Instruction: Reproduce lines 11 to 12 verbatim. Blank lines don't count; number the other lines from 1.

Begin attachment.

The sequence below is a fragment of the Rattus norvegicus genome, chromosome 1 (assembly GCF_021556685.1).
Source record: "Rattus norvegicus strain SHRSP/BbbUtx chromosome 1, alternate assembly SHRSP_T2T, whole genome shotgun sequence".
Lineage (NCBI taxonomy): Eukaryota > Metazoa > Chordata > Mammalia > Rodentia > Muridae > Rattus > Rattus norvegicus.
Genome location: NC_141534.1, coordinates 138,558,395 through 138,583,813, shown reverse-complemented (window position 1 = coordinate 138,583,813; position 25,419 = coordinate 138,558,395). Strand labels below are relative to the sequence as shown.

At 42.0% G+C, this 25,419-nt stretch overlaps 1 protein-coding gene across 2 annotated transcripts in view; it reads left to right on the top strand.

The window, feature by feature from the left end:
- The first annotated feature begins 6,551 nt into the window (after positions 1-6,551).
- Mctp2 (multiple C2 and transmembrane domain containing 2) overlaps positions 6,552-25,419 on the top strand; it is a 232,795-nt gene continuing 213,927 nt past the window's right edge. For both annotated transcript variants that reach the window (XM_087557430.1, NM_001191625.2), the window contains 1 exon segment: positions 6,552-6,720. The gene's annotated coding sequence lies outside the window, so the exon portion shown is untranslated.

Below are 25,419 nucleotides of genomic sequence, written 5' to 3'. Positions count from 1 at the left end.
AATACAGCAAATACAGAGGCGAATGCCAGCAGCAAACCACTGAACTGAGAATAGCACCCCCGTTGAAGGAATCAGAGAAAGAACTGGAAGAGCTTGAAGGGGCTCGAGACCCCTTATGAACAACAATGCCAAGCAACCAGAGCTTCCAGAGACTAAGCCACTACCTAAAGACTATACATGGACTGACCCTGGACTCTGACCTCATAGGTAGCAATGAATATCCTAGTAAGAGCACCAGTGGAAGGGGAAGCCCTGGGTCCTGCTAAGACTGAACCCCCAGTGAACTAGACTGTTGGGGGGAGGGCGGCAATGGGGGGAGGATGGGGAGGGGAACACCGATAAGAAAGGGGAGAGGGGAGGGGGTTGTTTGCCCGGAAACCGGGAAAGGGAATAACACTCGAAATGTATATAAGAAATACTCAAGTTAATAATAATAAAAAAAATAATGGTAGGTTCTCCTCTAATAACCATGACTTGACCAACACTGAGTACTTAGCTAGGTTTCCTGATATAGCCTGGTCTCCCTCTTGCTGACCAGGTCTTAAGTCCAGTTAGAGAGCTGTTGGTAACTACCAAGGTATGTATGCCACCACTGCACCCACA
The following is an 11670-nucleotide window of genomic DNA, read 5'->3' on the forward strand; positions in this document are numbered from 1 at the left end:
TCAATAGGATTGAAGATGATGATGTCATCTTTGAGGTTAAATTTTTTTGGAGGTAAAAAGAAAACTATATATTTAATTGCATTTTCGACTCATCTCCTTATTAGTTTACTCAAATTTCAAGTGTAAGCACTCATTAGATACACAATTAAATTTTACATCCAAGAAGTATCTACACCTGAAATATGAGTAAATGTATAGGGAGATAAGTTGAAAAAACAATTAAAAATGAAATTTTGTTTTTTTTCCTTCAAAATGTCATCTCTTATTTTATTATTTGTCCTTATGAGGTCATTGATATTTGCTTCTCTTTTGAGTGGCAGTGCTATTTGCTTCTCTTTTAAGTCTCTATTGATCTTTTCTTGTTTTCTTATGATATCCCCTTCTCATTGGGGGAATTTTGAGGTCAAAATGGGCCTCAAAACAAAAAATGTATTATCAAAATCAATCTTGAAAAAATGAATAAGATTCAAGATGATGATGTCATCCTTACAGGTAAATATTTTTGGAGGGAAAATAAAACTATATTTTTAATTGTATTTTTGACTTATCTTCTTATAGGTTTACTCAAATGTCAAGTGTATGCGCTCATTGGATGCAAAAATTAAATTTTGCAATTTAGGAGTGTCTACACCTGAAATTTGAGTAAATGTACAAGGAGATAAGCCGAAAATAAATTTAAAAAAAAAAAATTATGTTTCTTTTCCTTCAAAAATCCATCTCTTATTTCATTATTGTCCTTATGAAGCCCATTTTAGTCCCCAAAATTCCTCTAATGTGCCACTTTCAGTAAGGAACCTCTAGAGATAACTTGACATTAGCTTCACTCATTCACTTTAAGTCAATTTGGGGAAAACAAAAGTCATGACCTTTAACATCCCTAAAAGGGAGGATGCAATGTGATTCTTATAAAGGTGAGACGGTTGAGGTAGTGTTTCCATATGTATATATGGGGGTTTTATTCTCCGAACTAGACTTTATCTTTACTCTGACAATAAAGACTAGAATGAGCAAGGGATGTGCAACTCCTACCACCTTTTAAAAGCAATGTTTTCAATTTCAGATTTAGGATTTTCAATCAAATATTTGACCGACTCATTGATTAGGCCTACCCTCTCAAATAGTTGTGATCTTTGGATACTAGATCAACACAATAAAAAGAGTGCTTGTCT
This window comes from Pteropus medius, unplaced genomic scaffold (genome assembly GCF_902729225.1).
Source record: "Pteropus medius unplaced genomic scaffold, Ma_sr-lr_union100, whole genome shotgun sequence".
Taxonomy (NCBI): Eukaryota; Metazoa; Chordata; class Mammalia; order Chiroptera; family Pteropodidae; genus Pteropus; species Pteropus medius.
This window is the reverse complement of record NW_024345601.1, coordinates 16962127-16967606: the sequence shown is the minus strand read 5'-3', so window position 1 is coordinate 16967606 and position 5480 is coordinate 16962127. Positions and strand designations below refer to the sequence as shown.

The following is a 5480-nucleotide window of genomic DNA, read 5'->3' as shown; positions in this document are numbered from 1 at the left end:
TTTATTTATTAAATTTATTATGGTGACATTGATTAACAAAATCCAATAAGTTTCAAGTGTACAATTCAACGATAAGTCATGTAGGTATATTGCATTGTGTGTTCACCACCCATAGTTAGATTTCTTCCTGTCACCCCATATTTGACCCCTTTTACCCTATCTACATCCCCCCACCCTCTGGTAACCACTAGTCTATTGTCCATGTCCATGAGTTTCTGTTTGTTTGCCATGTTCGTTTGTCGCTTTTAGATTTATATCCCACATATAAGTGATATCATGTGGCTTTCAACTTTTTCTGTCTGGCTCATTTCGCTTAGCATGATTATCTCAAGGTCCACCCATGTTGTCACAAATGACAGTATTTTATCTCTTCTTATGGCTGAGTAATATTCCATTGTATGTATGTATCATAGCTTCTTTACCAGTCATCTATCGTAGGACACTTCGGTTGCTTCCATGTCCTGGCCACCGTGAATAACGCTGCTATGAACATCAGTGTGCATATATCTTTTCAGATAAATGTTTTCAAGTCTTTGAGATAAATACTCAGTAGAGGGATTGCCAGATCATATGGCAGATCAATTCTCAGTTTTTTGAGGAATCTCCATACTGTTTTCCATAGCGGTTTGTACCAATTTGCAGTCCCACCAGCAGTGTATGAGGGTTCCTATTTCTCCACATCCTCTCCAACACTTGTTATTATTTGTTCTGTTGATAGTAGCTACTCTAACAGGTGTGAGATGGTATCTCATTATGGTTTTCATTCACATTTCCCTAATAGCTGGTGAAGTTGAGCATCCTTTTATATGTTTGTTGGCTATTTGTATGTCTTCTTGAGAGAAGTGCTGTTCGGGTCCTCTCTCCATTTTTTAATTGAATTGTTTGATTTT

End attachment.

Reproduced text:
The following is an 11670-nucleotide window of genomic DNA, read 5'->3' on the forward strand; positions in this document are numbered from 1 at the left end:
TCAATAGGATTGAAGATGATGATGTCATCTTTGAGGTTAAATTTTTTTGGAGGTAAAAAGAAAACTATATATTTAATTGCATTTTCGACTCATCTCCTTATTAGTTTACTCAAATTTCAAGTGTAAGCACTCATTAGATACACAATTAAATTTTACATCCAAGAAGTATCTACACCTGAAATATGAGTAAATGTATAGGGAGATAAGTTGAAAAAACAATTAAAAATGAAATTTTGTTTTTTTTCCTTCAAAATGTCATCTCTTATTTTATTATTTGTCCTTATGAGGTCATTGATATTTGCTTCTCTTTTGAGTGGCAGTGCTATTTGCTTCTCTTTTAAGTCTCTATTGATCTTTTCTTGTTTTCTTATGATATCCCCTTCTCATTGGGGGAATTTTGAGGTCAAAATGGGCCTCAAAACAAAAAATGTATTATCAAAATCAATCTTGAAAAAATGAATAAGATTCAAGATGATGATGTCATCCTTACAGGTAAATATTTTTGGAGGGAAAATAAAACTATATTTTTAATTGTATTTTTGACTTATCTTCTTATAGGTTTACTCAAATGTCAAGTGTATGCGCTCATTGGATGCAAAAATTAAATTTTGCAATTTAGGAGTGTCTACACCTGAAATTTGAGTAAATGTACAAGGAGATAAGCCGAAAATAAATTTAAAAAAAAAAAATTATGTTTCTTTTCCTTCAAAAATCCATCTCTTATTTCATTATTGTCCTTATGAAGCCCATTTTAGTCCCCAAAATTCCTCTAATGTGCCACTTTCAGTAAGGAACCTCTAGAGATAACTTGACATTAGCTTCACTCATTCACTTTAAGTCAATTTGGGGAAAACAAAAGTCATGACCTTTAACATCCCTAAAAGGGAGGATGCAATGTGATTCTTATAAAGGTGAGACGGTTGAGGTAGTGTTTCCATATGTATATATGGGGGTTTTATTCTCCGAACTAGACTTTATCTTTACTCTGACAATAAAGACTAGAATGAGCAAGGGATGTGCAACTCCTACCACCTTTTAAAAGCAATGTTTTCAATTTCAGATTTAGGATTTTCAATCAAATATTTGACCGACTCATTGATTAGGCCTACCCTCTCAAATAGTTGTGATCTTTGGATACTAGATCAACACAATAAAAAGAGTGCTTGTCT